BENNO’S REVIEW: WrestleMania Week Day 3 & 4 Highlights
By: Richard “Benno” Benson
This year has been the most stacked WrestleMania weekend yet with an incredible line-up of shows streaming live as they happen across services like FITE.tv, IndependentWrestling.tv and Club WWN. Benno of POST Wrestling’s British Wrestling Experience looks at some highlights from the final shows of the weekend.
GCW: Orange Cassidy is Doing Something, Or Whatever
Kicking off Day 3 was Game Changer Wrestling’s first Orange Cassidy curated show, a late replacement for the slot originally occupied by the now-defunct NOVA Pro. A blast to watch and the perfect answer to some of the laborious cards of the weekend, the aptly named Orange Cassidy Is Doing Something Or Whatever made up for what it lacked in action with a slew of bizarre matches and segments befitting of its namesake.
The show featured both a highly entertaining “Best 7 out of 13 Falls” match with Chris Brookes and Logan Easton Laroux and a wacky “One Minute Time Limit” match well worth seeing between Best Friends duo Chuck Taylor and Trent?. The “match” was a hilarious performance art piece where neither wrestler touched before the one-minute time limit expired, necessitating 5 seconds of additional time to determine a winner. Also notable on the show was their strongest bell to bell in-ring match with sweet science from Jonathan Gresham and Shinjiro Otani, a ridiculous 15 minute segment in which Teddy Hart read out loud a children’s book to chants of “read forever” and superb performances from MJF throughout the night, first in his rejection at not being picked for either team in the Dodgeball Challenge match, and then later getting his comeuppance and sending the crowd home happy, after Nick Gage and Ultramantis Black’s oddly timed “Christmas Deathmatch”. A show that may have gone under the radar, but well worth seeing via replay on FITE or IndependentWrestling.tv.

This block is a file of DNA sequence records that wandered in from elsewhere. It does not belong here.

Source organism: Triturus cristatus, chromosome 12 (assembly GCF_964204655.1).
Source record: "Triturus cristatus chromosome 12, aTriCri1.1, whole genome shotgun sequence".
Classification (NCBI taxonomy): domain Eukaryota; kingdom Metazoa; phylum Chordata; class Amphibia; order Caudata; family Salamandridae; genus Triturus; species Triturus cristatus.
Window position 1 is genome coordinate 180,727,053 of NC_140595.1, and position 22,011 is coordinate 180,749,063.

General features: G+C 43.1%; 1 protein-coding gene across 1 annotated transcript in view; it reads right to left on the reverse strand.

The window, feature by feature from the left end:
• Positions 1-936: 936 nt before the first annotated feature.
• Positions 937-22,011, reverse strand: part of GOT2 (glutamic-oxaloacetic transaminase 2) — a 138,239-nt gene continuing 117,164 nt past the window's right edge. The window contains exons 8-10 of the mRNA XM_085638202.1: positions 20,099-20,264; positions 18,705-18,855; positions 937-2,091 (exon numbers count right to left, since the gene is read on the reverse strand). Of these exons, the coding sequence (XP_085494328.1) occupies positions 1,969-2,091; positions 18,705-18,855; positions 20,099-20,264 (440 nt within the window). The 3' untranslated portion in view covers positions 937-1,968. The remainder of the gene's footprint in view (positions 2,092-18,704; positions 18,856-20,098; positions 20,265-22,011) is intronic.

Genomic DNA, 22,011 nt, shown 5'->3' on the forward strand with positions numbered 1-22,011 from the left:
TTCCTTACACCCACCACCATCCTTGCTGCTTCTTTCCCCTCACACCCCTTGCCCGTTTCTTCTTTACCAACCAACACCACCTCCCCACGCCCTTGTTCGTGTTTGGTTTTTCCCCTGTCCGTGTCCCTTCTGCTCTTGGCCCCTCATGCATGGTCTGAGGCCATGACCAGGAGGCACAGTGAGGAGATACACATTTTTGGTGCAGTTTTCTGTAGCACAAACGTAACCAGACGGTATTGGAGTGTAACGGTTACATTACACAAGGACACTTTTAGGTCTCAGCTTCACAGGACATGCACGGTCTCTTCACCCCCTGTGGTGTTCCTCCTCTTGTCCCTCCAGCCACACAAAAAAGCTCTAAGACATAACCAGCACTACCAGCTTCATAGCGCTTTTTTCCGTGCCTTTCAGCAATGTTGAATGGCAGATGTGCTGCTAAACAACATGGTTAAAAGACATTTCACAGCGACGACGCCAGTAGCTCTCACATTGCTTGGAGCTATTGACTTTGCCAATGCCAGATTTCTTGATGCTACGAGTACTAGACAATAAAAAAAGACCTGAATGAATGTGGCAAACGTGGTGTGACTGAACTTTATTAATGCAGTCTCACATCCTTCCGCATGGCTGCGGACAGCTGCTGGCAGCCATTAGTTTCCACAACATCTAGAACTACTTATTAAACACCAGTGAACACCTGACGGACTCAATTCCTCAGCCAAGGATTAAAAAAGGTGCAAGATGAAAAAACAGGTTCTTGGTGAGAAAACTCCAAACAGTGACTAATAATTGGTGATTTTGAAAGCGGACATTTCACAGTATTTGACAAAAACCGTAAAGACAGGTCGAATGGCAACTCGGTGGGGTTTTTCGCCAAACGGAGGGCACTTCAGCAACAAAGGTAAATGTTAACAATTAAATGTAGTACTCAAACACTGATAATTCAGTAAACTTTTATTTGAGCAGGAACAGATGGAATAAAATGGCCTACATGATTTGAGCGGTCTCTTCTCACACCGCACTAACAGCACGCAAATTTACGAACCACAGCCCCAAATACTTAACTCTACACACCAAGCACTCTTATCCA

House Of Glory Culture Clash
In the lead up to WrestleMania, New York’s House Of Glory promotion looked to be putting together a card that could have been a sleeper hit of the weekend with a slew of unique names announced for it. Hampered by the retirement of company founder Amazing Red earlier in the week through injury, however, the show’s most anticipated match pitting Red against Fenix was canceled at late notice. This left behind an underwhelming undercard that didn’t take full advantage of the names contained in it, that together with a poor low-level indie presentation, largely disappointed more than it entertained.
The show’s most star-studded match took place early on the card to allow Great Muta in his only other weekend appearance, to head over to the G1 Supercard, as he teamed with Pentagon Jnr. and Tajiri vs. Low Ki and LAX in a match that delivered on some nice moments for the live crowd, even it didn’t bell to bell. Elsewhere on the show Fenix’s match with replacement opponent Ken Broadway was a solid if unspectacular affair and Anthony Gangone versus often forgotten Bullet Club member Robbie Eagles was a good match with a poor finish. Though not the best evidence here, Gangone is one to watch as a very strong heel act who these last 12 months have been one of the better-kept secrets on the independent scene. The less said about a poor CZW invasion angle on the show and the odd appearance of XPW founder Rob Black who appeared in an in-ring promo segment though, the better.
Ring Of Honor and New Japan G1 Supercard Of Honor
It’s fair to say the G1 Supercard, presented by two promotions, was also a show of two halves, with many of its highlights coming from the New Japan side of the partnership, as opposed to the often bizarre booking decisions and drawn out angles provided by the Ring Of Honor side on perhaps the biggest stage the promotion will ever have.
The strongest match of the night and a contender for Match Of The Weekend was Kota Ibushi vs. Tetsuya Naito, a war of a match as good as any the two have had, that felt particularly significant with Ibushi winning the IWGP Intercontinental Title for the first time. Elsewhere Kazuchika Okada vs. Jay White was a strong main event if one that was not near the upper echelon of Okada matches, as Okada reclaimed his spot at the top of the card in another significant moment for the show. Zack Sabre Jnr vs. Hiroshi Tanahashi was also a very good match on the New Japan side of the card that was unfortunately hampered by a crowd distracted by ROH’s bizarre Enzo Amore and Big Cass invasion angle coming before it.
Other bright spots included a superb Will Ospreay vs. Jeff Cobb match and a three-way match between Dragon Lee, Bandido and Taiji Ishimori that brought the house down after a lengthy Bully Ray open challenge segment and a poor Mayu Iwatani v.s Kelly Klein match – those two segments collectively almost taking up an hour of the card. An unnecessarily long show, this was one best watched on VOD where the aforementioned lowlights, as well as longer matches like the disappointing three-way ladder match between Jay Lethal, Marty Scurll, and Matt Taven can be fast forwarded or outright skipped altogether.